Pink Floyd could never be accused of half-hearted productions. In the mid-seventies when their contemporaries were still using carousel projectors, they created a 32-foot-diameter circular screen lit by two 10,000-watt Xenon 35 mm projectors with custom lenses ground in France. When other bands were experimenting with primitive pyro, they opened their outdoor shows with a flyover by a squadron of RAF Spitfires.
When others were toying with fog machines and dry ice, they flooded the stage with liquid nitrogen from huge cylinders on a flatbed trailer. While others had crank-up lighting stands, they pioneered the use of triple ram Genie towers each with 16 par cans. While most bands stacked PA on the side of the stage, they had perfected Quadraphonic sound in arenas using racks of Phase Linear and Quad 303 high-end consumer amps.
Pink Floyd changed the course of my life. In 1975 I was working as a production manager in London West End theatre when I had the chance to work on Pink Floyd’s huge outdoor concert at Knebworth House in the English countryside. My tasks were menial – running mains cables, intercom, and finally operating an onstage follow spot on show day. I had no idea that I was witnessing the final performance of Dark Side of The Moon with Roger Waters. The thrill of that event took me on a journey away from theatre into a new world of concert touring.
“I saw the Division Bell tour lit by Marc Brickman and that inspired me to get into the industry. I then worked with Brit Floyd (a UK tribute band) for three years – this is like coming full circle,” said Stu Dingley, production coordinator for Woodroffe Bassett, the creative design team for the exhibit. The immersive exhibit that chronicles the band’s progression from the Club scene to massive outdoor shows, is lit with the dramatic flair it deserves.
“When designing the exhibition, we wanted to ensure a consistent color temperature, illuminance, and CRI for all the artefacts. In addition, we wanted the ability to use ‘framing shutters’ to cut the lighting in around the objects being lit. From our experience of lighting the Rolling Stones Exhibition, Unzipped, we found great drama could be added to a gallery by only lighting the artefacts. We would then rely on the bounce off these artefacts to provide the ambient illumination within the room, utilizing frost just to bring the edge off the cuts,” explained John Coman of WBD.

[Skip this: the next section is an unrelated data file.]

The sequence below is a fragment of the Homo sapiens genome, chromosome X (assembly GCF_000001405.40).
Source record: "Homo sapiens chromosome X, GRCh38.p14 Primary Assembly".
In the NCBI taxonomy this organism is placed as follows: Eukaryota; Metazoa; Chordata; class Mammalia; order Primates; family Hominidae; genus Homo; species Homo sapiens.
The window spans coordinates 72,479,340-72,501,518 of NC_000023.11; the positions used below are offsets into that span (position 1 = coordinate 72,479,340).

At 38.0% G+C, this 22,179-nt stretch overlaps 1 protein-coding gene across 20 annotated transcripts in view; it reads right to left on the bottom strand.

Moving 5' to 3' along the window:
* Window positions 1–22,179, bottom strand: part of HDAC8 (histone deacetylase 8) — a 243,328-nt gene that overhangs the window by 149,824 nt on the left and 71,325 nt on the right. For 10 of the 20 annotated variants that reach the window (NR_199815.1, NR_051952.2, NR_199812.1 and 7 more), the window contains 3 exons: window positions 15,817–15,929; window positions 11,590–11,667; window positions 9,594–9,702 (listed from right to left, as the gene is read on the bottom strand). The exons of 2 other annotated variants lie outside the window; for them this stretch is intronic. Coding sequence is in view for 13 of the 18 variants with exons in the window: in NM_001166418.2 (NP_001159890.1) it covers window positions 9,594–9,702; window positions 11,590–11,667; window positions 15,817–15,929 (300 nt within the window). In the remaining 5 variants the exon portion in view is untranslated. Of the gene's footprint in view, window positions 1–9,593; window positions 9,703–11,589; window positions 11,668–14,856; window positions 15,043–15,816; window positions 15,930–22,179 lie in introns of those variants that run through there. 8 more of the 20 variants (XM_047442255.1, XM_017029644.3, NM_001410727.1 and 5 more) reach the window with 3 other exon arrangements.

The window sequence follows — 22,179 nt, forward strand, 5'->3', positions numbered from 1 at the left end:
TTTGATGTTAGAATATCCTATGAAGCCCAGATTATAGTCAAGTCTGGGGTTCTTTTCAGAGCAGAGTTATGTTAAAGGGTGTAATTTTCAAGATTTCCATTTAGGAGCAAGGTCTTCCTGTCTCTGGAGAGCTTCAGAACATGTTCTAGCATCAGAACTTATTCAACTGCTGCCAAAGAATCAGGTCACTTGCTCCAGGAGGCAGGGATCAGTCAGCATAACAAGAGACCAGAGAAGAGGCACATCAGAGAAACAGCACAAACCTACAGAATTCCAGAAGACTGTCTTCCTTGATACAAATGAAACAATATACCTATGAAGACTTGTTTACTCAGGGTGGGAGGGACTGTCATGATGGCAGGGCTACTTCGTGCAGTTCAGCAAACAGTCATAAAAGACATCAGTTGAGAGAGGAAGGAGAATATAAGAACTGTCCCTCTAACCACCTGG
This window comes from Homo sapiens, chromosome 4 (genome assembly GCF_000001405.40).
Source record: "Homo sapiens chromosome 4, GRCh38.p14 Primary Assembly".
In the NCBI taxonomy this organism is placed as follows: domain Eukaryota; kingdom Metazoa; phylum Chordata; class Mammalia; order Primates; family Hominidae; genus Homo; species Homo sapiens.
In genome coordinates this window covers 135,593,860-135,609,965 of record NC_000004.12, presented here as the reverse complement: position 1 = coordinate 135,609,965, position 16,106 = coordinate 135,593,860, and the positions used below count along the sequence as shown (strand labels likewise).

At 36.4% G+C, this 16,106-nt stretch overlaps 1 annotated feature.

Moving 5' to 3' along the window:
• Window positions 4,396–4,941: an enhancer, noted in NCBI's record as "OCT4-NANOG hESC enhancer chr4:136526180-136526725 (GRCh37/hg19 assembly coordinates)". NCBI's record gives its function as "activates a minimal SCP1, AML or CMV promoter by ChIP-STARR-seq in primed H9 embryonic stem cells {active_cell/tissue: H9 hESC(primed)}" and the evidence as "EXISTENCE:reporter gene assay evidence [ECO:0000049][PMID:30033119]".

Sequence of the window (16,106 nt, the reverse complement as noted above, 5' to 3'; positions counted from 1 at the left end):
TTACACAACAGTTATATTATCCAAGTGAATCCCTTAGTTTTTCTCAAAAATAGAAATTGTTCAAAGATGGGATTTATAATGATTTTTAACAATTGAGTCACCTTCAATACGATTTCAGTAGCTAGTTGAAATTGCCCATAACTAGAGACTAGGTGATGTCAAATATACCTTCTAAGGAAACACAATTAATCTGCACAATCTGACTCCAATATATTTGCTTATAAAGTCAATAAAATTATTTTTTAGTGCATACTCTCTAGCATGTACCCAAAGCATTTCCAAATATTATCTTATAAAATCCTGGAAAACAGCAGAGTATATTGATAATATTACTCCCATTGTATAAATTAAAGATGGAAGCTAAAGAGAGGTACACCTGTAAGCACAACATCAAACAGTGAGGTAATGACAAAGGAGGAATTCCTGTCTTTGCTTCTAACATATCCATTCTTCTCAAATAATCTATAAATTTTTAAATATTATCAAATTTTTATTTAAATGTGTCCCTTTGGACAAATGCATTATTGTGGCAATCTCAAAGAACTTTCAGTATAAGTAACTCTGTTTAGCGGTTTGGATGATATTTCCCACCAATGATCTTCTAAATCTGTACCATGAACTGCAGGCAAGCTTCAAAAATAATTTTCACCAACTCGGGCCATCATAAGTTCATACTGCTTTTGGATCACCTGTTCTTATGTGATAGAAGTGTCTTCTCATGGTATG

Faced with the task of creating a design as exciting as the exhibits themselves, head lighting designer Patrick Woodroffe said, “The job called for a hybrid design. It involved the detailed, technical illumination of the exhibits making sure that there were no shadows and that the levels were of the right intensity to protect the artefacts. But there was also the need to bring some real drama and excitement into what was, in essence, a very static display.”
With little input from surviving band members, Woodroffe worked closely with Po (Aubrey Powell) who conceived and curated the exhibition working in collaboration with Stufish (the scenic design company) to get the balance of lighting, scenery, and video panels just right. To protect the artefacts, care was taken to maintain lux levels no higher than twenty, except in the case of drum kits which had already seen a lot of stage lighting.
ETC fixtures are used in every display room within the labyrinthine converted theatre. Discreetly rigged into black trusses or high inside the false ceiling, the light sources are often hard to detect. Explaining his fixture choices Coman went on to say, “ETC products offered great and well-defined optic options, consistent color temperature, and rendering with theatrical performance level accuracy using shutters. ColorSources, Irideon profiles, and Source Four Mini LEDs were all specified for the original exhibition.”
In this all-LED rig, the profiles use a mixture of frost and ND filters to maintain a consistent 3500K color temperature. Sid Khera of Aspect Lighting, the local Los Angeles rental house, “scoured the country” to fill the fixture order. “We used 60 ColorSource profiles, 10 with Fresnel adaptors and 150 Source Four Minis and as many Irideons as we could lay our hands on.”
The home of the exhibit is as impressive as its displays. The Pink Floyd Exhibition: Their Mortal Remains, was introduced in 2017 at London’s Victoria and Albert Museum, and turned into the first attraction at the historic Vogue Multicultural Museum on Hollywood Boulevard in the middle of a bevy of tourist attractions. The landmark theatre has been shuttered since 1995, only used for the occasional film location or live performance. The exhibit is expected to run until January 2022.